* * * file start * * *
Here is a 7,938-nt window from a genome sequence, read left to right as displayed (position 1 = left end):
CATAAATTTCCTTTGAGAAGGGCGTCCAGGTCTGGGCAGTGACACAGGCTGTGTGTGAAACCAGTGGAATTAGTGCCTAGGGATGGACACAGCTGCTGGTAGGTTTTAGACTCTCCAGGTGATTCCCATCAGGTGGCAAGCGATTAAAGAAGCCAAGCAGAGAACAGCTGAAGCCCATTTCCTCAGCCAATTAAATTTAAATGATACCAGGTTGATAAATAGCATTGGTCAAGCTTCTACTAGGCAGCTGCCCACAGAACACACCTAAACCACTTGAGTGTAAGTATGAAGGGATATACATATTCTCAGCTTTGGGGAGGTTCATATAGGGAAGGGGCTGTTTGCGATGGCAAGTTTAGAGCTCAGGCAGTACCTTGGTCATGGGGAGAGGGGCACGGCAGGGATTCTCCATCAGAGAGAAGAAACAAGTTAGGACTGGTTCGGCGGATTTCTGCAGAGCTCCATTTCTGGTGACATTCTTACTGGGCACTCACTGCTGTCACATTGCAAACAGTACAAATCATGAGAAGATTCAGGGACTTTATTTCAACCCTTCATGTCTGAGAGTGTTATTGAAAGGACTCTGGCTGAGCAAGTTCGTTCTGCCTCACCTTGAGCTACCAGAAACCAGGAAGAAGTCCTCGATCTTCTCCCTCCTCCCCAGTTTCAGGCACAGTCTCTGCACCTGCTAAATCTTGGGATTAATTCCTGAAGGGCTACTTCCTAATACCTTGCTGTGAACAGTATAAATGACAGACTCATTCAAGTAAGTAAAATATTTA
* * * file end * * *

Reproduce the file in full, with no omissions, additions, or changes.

Here is a 7,938-nt window from a genome sequence, read left to right as displayed (position 1 = left end):
CATAAATTTCCTTTGAGAAGGGCGTCCAGGTCTGGGCAGTGACACAGGCTGTGTGTGAAACCAGTGGAATTAGTGCCTAGGGATGGACACAGCTGCTGGTAGGTTTTAGACTCTCCAGGTGATTCCCATCAGGTGGCAAGCGATTAAAGAAGCCAAGCAGAGAACAGCTGAAGCCCATTTCCTCAGCCAATTAAATTTAAATGATACCAGGTTGATAAATAGCATTGGTCAAGCTTCTACTAGGCAGCTGCCCACAGAACACACCTAAACCACTTGAGTGTAAGTATGAAGGGATATACATATTCTCAGCTTTGGGGAGGTTCATATAGGGAAGGGGCTGTTTGCGATGGCAAGTTTAGAGCTCAGGCAGTACCTTGGTCATGGGGAGAGGGGCACGGCAGGGATTCTCCATCAGAGAGAAGAAACAAGTTAGGACTGGTTCGGCGGATTTCTGCAGAGCTCCATTTCTGGTGACATTCTTACTGGGCACTCACTGCTGTCACATTGCAAACAGTACAAATCATGAGAAGATTCAGGGACTTTATTTCAACCCTTCATGTCTGAGAGTGTTATTGAAAGGACTCTGGCTGAGCAAGTTCGTTCTGCCTCACCTTGAGCTACCAGAAACCAGGAAGAAGTCCTCGATCTTCTCCCTCCTCCCCAGTTTCAGGCACAGTCTCTGCACCTGCTAAATCTTGGGATTAATTCCTGAAGGGCTACTTCCTAATACCTTGCTGTGAACAGTATAAATGACAGACTCATTCAAGTAAGTAAAATATTTA